Lizzie Borden took an axe, And gave her mother forty whacks; When she saw what she had done, She gave her father forty-one.
True crime has been having a pop culture moment, none more so than the unsolved mysteries. Few are as infamous as the murder of Lizzie Borden’s stepmother and father, which happened in their own home, with Lizzie and their maid on the residential grounds. Somehow the latter two completely missed the brutal violence that was happening just beside them until they came across the corpses.
After an arduous trial (from which Lizzie was found not guilty), centuries of speculation and a nursery rhyme, Craig William Macneill’s film – starring and produced by Chloë Sevigny – brings to life a long-standing theory of the mysterious events, and the complex cast of characters and ‘facts’ tangled in the case
It’s unclear how much Macneill expects audiences to be familiar with the case. Great attention is given to setting up Lizzie’s life, particularly establishing the oppressive reign of her patriarch father (Jamey Sheridan) – a man who keeps his house dark because, in his eyes, light is extravagance. Her relationship with her stepmother (Fiona Shaw) is also strained, and while she’s close with her elder sister, it’s more seemingly due to a lack of other options and duty on the part of Emma (Kim Dickens).
A real sense of dread is weaved throughout almost every beat – the kind to make you squirm in your seat regardless of what you are or aren’t expecting to happen. Lizzie is very concerned with The Patriarchy. Not only are there the physical representations such as Lizzie’s father or uncle, but also the more intangible presence of society’s expectations. Macneill explores what drew Lizzie and her maid, Bridget (Kristen Stewart), together, in their shared, trapped circumstances. Lizzie’s own privilege – American, due to inherit a wealthy estate – falls away in the face of her gendered reality, and Bridget – Irish, low-class – recognises that. Without giving much away (if it’s even possible), the film does make an attempt to “solve” the case. So it is a combination of exploring this very particular era, and the violence women were not yet believed to be capable of. Perhaps this case was the beginning of the end of that belief. However, given the plethora of other media which tackled this topic and seemed more concerned with painting the deranged Lizzie Borden of the nursery rhyme, it would have made it a more unique telling had it left this element open. After all, it is unsolved for a reason.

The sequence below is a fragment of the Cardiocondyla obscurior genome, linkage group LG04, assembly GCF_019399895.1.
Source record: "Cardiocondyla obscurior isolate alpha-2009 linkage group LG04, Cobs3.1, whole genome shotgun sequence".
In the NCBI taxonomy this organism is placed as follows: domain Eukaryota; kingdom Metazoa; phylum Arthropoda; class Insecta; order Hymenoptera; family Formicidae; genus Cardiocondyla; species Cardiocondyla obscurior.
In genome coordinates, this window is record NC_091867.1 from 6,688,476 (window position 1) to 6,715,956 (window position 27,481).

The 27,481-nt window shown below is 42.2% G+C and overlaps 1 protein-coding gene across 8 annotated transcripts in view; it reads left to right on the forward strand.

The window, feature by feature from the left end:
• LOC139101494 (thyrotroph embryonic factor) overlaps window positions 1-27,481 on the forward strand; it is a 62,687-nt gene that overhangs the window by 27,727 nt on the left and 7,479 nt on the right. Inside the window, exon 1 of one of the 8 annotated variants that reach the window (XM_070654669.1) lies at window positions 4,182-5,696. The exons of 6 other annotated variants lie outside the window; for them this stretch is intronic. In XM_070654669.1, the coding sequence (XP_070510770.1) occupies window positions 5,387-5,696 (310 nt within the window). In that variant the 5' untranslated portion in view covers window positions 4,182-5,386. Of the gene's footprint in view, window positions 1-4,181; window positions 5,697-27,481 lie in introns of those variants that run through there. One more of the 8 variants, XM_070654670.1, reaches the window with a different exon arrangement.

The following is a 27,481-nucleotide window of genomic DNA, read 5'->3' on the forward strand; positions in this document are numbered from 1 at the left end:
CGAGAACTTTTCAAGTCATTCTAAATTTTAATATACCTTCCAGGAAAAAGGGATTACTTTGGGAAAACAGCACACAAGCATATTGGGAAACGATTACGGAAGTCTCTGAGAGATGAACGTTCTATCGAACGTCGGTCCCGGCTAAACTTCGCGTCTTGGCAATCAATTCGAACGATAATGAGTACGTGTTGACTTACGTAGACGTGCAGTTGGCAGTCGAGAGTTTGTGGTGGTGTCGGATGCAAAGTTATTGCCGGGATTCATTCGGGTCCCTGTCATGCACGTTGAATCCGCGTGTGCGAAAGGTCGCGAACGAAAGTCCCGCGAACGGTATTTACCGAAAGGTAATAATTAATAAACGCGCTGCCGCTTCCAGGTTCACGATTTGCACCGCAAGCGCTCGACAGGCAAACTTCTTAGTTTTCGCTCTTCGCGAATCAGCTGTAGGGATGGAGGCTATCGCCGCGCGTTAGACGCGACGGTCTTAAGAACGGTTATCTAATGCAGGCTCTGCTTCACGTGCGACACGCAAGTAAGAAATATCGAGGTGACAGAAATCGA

In the same way, that reason and theorising is what led to Lizzie Borden; why the house is still open for visitors, why the internet continues to speculate on how or whether she could have done it. It’s more than just the fervour for true crime, or unsolved mysteries. There’s an understanding of what Lizzie’s life was that the film successfully taps into. When her uncle sneers that the only reason she is unmarried is because she views herself as “too special”, it strikes a chord of women who did indeed refuse to settle for what was believed to be their lot in life. When Bridget tells Lizzie that they live in “this world, not another”, an audience member may well feel a rebellious streak at the unjust nature of it all. Her innocence, or lack thereof, is not a required factor for such empathy.
As a result, it is a shame that such a concrete answer is sought and crudely presented in taking the lore too much at face value. Far more interesting than the schematics of the murders is how the theorising around it was shaped by gender perceptions; how we did, and still do, conceptualise women and their capability and culpability for violence. Not if it was indeed Lizzie, or how – but why. Especially as, to some, the answer remains: why not.